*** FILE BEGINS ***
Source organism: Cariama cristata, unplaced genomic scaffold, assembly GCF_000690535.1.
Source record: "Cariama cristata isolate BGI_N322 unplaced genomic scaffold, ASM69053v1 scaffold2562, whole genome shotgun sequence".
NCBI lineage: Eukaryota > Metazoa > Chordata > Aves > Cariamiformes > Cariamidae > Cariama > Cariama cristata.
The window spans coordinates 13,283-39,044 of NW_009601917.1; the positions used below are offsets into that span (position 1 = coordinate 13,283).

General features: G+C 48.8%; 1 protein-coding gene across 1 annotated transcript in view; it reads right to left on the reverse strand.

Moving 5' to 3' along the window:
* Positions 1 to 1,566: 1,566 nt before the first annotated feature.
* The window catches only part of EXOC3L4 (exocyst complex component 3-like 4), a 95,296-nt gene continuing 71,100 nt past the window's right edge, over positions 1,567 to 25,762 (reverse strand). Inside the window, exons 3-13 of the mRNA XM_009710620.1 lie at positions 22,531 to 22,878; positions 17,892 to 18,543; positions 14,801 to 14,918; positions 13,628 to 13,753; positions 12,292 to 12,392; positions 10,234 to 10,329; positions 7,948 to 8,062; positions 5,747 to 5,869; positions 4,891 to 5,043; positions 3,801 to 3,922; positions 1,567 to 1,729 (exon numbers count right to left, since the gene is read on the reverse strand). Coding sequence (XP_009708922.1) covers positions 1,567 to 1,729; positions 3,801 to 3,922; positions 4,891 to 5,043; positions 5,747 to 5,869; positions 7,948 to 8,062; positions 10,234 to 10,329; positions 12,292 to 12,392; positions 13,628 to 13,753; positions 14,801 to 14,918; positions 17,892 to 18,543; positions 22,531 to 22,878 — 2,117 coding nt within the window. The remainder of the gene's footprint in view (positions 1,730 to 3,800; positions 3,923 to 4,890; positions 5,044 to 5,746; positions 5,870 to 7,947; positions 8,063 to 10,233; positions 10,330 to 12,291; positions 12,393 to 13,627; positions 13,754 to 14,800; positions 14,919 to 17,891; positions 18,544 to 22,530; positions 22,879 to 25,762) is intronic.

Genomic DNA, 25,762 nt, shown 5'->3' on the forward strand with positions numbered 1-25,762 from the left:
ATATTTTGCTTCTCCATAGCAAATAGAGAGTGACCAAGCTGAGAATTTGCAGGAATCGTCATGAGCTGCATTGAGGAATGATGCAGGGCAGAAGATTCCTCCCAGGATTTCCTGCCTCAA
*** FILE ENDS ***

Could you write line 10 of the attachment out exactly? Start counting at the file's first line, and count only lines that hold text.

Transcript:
ATATTTTGCTTCTCCATAGCAAATAGAGAGTGACCAAGCTGAGAATTTGCAGGAATCGTCATGAGCTGCATTGAGGAATGATGCAGGGCAGAAGATTCCTCCCAGGATTTCCTGCCTCAA